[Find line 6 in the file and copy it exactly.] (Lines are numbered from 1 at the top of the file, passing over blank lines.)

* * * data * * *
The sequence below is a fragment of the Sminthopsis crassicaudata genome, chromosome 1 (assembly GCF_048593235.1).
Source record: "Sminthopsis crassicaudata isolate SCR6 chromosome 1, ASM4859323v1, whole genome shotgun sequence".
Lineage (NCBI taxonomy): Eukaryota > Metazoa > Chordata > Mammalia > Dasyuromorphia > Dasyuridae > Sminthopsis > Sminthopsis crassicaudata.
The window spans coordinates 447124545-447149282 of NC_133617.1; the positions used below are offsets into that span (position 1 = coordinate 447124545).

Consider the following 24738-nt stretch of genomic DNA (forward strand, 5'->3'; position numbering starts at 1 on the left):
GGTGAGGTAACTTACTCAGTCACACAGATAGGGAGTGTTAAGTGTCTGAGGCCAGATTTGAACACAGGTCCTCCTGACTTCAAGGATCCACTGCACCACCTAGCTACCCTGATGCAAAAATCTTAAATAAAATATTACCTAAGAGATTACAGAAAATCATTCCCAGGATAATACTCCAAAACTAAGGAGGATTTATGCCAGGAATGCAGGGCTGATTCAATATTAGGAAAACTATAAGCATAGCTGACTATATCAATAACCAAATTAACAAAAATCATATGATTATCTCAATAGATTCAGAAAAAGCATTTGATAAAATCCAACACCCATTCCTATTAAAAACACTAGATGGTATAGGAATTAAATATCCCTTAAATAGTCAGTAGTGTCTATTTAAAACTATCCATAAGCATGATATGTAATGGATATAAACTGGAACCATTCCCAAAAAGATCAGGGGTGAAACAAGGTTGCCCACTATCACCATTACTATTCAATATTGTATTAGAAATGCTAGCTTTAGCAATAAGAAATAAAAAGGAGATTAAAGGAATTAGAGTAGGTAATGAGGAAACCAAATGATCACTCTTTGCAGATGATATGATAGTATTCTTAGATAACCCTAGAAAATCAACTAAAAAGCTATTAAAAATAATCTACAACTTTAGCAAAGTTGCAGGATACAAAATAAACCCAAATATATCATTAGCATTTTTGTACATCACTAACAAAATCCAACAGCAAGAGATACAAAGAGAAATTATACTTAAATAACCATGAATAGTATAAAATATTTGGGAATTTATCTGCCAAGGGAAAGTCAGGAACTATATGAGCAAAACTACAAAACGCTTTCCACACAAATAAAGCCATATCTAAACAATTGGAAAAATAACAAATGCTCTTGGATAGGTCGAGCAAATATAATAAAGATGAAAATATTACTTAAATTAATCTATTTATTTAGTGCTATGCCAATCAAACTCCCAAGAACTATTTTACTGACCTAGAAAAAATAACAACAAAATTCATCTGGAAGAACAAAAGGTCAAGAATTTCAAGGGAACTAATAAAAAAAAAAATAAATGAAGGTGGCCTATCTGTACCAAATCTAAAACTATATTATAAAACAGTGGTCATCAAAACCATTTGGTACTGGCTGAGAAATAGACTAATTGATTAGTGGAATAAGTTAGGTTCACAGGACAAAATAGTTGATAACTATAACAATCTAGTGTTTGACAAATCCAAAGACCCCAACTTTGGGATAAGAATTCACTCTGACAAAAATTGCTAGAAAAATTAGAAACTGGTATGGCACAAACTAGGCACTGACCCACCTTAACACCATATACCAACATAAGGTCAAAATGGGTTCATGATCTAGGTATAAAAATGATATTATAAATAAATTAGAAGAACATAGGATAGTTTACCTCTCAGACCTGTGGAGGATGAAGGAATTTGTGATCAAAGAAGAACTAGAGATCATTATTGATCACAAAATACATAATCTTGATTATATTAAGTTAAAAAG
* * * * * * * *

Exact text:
GGTGAGGTAACTTACTCAGTCACACAGATAGGGAGTGTTAAGTGTCTGAGGCCAGATTTGAACACAGGTCCTCCTGACTTCAAGGATCCACTGCACCACCTAGCTACCCTGATGCAAAAATCTTAAATAAAATATTACCTAAGAGATTACAGAAAATCATTCCCAGGATAATACTCCAAAACTAAGGAGGATTTATGCCAGGAATGCAGGGCTGATTCAATATTAGGAAAACTATAAGCATAGCTGACTATATCAATAACCAAATTAACAAAAATCATATGATTATCTCAATAGATTCAGAAAAAGCATTTGATAAAATCCAACACCCATTCCTATTAAAAACACTAGATGGTATAGGAATTAAATATCCCTTAAATAGTCAGTAGTGTCTATTTAAAACTATCCATAAGCATGATATGTAATGGATATAAACTGGAACCATTCCCAAAAAGATCAGGGGTGAAACAAGGTTGCCCACTATCACCATTACTATTCAATATTGTATTAGAAATGCTAGCTTTAGCAATAAGAAATAAAAAGGAGATTAAAGGAATTAGAGTAGGTAATGAGGAAACCAAATGATCACTCTTTGCAGATGATATGATAGTATTCTTAGATAACCCTAGAAAATCAACTAAAAAGCTATTAAAAATAATCTACAACTTTAGCAAAGTTGCAGGATACAAAATAAACCCAAATATATCATTAGCATTTTTGTACATCACTAACAAAATCCAACAGCAAGAGATACAAAGAGAAATTATACTTAAATAACCATGAATAGTATAAAATATTTGGGAATTTATCTGCCAAGGGAAAGTCAGGAACTATATGAGCAAAACTACAAAACGCTTTCCACACAAATAAAGCCATATCTAAACAATTGGAAAAATAACAAATGCTCTTGGATAGGTCGAGCAAATATAATAAAGATGAAAATATTACTTAAATTAATCTATTTATTTAGTGCTATGCCAATCAAACTCCCAAGAACTATTTTACTGACCTAGAAAAAATAACAACAAAATTCATCTGGAAGAACAAAAGGTCAAGAATTTCAAGGGAACTAATAAAAAAAAAAATAAATGAAGGTGGCCTATCTGTACCAAATCTAAAACTATATTATAAAACAGTGGTCATCAAAACCATTTGGTACTGGCTGAGAAATAGACTAATTGATTAGTGGAATAAGTTAGGTTCACAGGACAAAATAGTTGATAACTATAACAATCTAGTGTTTGACAAATCCAAAGACCCCAACTTTGGGATAAGAATTCACTCTGACAAAAATTGCTAGAAAAATTAGAAACTGGTATGGCACAAACTAGGCACTGACCCACCTTAACACCATATACCAACATAAGGTCAAAATGGGTTCATGATCTAGGTATAAAAATGATATTATAAATAAATTAGAAGAACATAGGATAGTTTACCTCTCAGACCTGTGGAGGATGAAGGAATTTGTGATCAAAGAAGAACTAGAGATCATTATTGATCACAAAATACATAATCTTGATTATATTAAGTTAAAAAG